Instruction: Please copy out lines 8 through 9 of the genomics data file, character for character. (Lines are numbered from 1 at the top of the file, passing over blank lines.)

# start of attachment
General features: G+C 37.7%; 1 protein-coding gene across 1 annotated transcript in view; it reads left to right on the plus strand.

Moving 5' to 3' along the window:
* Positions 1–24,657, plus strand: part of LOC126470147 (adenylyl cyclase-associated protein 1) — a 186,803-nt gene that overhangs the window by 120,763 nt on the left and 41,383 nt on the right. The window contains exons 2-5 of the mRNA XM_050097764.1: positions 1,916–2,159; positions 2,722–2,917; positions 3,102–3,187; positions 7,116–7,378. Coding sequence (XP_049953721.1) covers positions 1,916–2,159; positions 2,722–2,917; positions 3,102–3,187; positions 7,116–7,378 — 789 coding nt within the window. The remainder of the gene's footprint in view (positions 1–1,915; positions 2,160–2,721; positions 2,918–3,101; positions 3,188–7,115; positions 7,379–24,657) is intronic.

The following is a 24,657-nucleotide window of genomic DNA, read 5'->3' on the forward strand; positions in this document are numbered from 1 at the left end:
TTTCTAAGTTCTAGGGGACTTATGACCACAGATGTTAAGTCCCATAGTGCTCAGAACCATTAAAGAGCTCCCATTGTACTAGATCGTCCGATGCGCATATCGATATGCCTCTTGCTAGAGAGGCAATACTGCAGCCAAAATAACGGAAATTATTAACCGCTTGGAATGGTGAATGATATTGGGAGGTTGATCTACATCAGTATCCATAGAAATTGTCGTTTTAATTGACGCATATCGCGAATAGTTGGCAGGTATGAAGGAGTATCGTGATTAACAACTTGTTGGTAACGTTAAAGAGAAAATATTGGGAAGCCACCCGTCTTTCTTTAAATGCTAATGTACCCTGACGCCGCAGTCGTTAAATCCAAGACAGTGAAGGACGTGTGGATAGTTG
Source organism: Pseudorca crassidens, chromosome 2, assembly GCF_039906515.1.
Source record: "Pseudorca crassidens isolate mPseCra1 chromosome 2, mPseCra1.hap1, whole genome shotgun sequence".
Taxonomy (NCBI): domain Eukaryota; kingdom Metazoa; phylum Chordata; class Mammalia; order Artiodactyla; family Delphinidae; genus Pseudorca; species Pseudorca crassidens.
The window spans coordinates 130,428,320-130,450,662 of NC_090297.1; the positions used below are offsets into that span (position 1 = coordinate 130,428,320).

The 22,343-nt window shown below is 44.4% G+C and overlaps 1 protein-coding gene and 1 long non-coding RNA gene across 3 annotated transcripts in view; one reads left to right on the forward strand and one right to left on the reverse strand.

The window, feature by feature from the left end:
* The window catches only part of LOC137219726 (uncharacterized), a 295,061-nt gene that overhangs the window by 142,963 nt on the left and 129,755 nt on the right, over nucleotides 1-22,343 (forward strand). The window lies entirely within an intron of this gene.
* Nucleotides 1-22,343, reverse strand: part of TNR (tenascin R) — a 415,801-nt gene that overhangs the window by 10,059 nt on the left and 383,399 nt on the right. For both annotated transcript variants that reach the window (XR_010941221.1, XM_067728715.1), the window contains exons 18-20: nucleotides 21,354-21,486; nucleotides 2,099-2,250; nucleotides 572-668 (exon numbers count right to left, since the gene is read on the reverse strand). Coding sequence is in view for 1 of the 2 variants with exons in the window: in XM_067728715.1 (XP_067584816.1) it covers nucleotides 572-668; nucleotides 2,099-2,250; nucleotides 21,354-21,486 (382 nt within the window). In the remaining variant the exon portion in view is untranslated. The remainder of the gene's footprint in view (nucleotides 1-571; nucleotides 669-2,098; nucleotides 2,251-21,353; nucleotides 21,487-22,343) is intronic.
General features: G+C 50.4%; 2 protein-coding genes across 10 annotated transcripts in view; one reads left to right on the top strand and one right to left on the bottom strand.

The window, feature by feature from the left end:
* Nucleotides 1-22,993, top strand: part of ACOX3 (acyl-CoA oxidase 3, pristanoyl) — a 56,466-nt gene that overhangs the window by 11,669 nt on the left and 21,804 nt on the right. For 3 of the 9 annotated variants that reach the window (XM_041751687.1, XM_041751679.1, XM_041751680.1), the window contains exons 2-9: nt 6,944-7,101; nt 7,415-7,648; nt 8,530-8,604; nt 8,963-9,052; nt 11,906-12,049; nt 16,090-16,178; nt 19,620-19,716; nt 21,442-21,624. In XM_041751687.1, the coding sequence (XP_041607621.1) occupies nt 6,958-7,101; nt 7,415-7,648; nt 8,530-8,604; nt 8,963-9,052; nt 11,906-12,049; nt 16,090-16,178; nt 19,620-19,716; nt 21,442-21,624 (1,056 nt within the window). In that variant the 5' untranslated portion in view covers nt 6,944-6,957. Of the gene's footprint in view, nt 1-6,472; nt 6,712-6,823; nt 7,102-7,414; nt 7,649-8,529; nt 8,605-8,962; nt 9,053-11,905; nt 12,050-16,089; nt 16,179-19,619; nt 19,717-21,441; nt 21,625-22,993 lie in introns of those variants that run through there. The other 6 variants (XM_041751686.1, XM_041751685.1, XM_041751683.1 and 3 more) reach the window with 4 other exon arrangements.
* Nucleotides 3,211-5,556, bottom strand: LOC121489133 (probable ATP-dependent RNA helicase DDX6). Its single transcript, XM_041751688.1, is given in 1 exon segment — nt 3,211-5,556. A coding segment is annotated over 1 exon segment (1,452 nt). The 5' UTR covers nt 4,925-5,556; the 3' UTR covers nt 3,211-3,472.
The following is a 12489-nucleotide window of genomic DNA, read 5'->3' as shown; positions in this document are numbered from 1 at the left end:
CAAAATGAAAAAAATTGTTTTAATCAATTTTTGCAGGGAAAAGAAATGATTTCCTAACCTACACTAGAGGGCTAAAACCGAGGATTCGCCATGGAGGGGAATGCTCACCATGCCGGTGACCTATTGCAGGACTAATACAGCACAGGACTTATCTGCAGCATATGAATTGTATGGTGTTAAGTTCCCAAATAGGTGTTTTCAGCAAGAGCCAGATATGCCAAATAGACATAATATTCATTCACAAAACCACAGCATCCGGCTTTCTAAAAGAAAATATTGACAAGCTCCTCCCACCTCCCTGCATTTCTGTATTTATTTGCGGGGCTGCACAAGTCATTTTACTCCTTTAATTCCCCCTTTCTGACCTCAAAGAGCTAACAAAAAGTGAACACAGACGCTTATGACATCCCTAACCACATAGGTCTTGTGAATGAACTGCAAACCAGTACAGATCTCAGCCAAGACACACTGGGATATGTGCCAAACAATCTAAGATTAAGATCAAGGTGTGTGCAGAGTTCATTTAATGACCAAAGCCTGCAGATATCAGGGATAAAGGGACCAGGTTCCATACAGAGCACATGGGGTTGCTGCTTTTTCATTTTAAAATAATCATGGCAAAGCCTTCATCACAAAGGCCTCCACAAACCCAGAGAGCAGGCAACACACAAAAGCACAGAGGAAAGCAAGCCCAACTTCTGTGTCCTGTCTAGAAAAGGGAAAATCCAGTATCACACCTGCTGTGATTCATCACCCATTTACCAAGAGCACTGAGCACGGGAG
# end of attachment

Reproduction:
Taxonomy (NCBI): domain Eukaryota; kingdom Metazoa; phylum Chordata; class Mammalia; order Artiodactyla; family Delphinidae; genus Pseudorca; species Pseudorca crassidens.
The window spans coordinates 130,428,320-130,450,662 of NC_090297.1; the positions used below are offsets into that span (position 1 = coordinate 130,428,320).